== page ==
• Signal prioritization should be a threshold minimum for the First Hill streetcar. If DOT didn’t include signal prioritization in the system, somebody should be fired.

  4. I rode the streetcar toward Pioneer Square today around 10am, and it took about 25 minutes.

    I rode it back around 11:30 and it took about 26 minutes including a long delay at Rainier Jackson 14th intersection due to a signal problem.

    I have long been opposed to streetcars for a variety of reasons (comparative cost and inflexibility compared with buses chief among them), I can’t argue with the ride being smooth, and boarding at multiple doors (and lack of a payment upon boarding process) speeding up each stop. But at that overall travel time, combined with waiting perhaps 10 minutes for the car to get going… i’d say the street car is only marginally better than walking (when you have no packages and the weather is fine.)

    Other than the fact that this line shares the lane with traffic (which will make travel times unpredictable during peak traffic hours) the other major fault is the eastward jog toward 14th. Looping around from yesler and 12th to 12th and jackson took an inordinate amount of time. I can’t imagine what was gained by that 4 block detour. If you wanted to get the streetcar to Rainier for possible transfers. The better route would have just taken yesler to boren to 12th to jackson and probably would have shaved 6 minutes or more off the route.

    • Thanks for the report. I am opponent of them also as trolley buses have closed the advantages street cars once provided and this line was not constructed to take advantage of some of the greatest benefits streetcars offer. Investing millions into the ground when we have already done that with a different infrastructure- electric wires- seems foolish. Plus, hybrid trolleys can be rerouted unlike a streetcar which cannot leave the tracks. Another unforeseen/unaddressed repercussion was the closing of 14th St to southbound traffic. This has caused a major rerouting of auto traffic heading to I90 through neighborhoods instead of along an established route (14th) which is now closed. To me, this is unacceptible and it just doesn’t seem like their is any real analysis in the planning stage if there is a planning stage at all. With our limited funds for transportation efforts, we cannot tolerate the ‘it was never supposed to help with traffic’ excuses we hear. Why doesn’t Seattle do a wait and see on how this project is working before pushing for more streetcar solutions which may or may not be what the city needs? That said, I hope this line works better than expected and all those who can use for a commute, trip to the ID and Sodo do use it if it provides a viable option.

  5. Please tell me that the annoying bell ringing every time it approaches an intersection was just for launch and won’t continue in perpetuity. Can you imagine living along the line and having to hear that goddamn bell ringing all day, every day?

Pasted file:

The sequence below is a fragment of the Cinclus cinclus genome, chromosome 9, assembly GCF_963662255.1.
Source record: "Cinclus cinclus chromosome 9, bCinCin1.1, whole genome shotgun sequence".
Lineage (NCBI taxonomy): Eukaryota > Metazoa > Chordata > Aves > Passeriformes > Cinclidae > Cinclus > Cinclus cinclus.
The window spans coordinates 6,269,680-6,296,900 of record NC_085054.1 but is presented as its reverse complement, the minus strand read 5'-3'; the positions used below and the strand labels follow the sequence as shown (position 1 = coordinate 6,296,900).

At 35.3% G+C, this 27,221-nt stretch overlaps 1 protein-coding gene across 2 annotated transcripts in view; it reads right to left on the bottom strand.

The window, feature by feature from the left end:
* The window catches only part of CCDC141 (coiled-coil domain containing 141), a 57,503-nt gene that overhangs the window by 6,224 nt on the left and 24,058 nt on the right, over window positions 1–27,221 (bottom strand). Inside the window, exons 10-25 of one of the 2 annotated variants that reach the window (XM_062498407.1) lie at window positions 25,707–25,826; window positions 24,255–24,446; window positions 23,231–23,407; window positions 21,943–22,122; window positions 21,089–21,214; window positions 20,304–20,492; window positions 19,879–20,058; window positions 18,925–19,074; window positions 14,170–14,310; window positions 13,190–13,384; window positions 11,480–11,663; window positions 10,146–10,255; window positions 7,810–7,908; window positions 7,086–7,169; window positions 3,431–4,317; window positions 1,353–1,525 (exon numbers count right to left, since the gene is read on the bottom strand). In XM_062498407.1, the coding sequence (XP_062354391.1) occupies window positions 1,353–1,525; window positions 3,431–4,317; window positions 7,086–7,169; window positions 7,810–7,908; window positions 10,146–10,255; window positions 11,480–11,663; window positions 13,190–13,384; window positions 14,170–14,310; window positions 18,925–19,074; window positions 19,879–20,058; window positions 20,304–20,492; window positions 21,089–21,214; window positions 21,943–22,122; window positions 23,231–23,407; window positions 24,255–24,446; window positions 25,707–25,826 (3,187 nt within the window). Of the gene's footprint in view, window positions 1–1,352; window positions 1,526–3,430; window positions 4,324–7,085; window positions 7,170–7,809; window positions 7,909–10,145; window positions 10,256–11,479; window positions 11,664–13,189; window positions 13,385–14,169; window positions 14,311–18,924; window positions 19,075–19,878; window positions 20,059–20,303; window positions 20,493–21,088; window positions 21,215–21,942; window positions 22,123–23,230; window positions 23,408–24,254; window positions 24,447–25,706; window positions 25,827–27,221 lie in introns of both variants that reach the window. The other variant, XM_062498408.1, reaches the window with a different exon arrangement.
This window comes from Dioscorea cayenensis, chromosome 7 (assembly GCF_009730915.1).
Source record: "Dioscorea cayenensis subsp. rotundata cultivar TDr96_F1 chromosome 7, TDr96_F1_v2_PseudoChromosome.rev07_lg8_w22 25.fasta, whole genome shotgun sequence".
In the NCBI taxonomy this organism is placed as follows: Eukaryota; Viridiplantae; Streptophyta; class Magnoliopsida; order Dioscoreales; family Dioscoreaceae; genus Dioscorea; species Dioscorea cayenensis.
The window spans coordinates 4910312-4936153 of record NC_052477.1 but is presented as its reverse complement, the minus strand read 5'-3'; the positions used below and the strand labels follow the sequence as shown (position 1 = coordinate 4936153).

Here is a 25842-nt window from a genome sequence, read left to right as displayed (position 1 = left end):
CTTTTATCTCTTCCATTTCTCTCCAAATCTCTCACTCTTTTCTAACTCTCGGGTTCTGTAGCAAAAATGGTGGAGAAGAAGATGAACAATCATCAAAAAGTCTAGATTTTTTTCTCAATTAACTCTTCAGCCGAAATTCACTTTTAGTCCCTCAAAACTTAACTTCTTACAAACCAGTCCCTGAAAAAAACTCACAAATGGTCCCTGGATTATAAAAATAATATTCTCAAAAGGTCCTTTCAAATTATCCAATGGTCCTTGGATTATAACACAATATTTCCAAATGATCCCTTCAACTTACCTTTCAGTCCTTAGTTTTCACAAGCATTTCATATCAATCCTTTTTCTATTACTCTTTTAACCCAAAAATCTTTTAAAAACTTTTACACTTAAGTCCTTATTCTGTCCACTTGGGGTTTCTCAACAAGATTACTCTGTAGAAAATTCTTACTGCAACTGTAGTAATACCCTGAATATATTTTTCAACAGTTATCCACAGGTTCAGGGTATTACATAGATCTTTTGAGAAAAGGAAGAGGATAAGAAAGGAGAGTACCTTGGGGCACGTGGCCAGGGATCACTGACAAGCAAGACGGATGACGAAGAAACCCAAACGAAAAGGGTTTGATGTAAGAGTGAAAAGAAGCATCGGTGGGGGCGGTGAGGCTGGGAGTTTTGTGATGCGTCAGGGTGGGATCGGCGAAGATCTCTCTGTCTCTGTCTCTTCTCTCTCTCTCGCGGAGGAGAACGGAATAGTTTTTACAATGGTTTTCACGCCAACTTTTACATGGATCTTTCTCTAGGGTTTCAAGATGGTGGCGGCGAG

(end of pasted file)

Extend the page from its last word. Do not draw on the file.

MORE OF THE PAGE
• I live along the line in the ID. In my opinion the bell took some getting used to but it is certainly better sounding than some of the other noises coming from the street.

      • What’s the point of the bell? I live in Toronto, and we have a massive streetcar network – many lines carrying about 300,000 people per day. Our streetcars don’t ring a bell every time they approach an intersection. There is a bell the operator can ring, but they will only do so if there something like a pedestrian standing in the middle of the tracks not paying attention.

        I can’t for the life of me figure out what the purpose of the bell is.

  6. are we holding open the plan for the middle section (its not really a “line”) to plan for a waterfront route, or am I overthinking this?

  7. Sure.. there are streetcars and that’s great to provide people a new option of navigating the awful traffic in and around the city. However, this took FOREVER… because of the city government dragging their feet. Still, traffic continues to be awful and most absurdly downtown. Just try taking a trip down 5th avenue at 5pm.

    As for the City Center streetcar line, I would strongly suggest that the organization that constructs this does so asap to maximize the value of the streetcar system and provide a solid value-add to the Link Light Rail line. Doing so will optimize the options that are currently before us in order to leave the car at home more often.

  8. It’s mid-day Tuesday, and I just returned from driving down Broadway from Union to Thomas. There was a streetcar ahead of me and, as predicted, this resulted in about a 2-3 block backup of cars. If this happens during non-peak hours, what will it be like at rush hour?

    Oh well….time to think of alternate routes.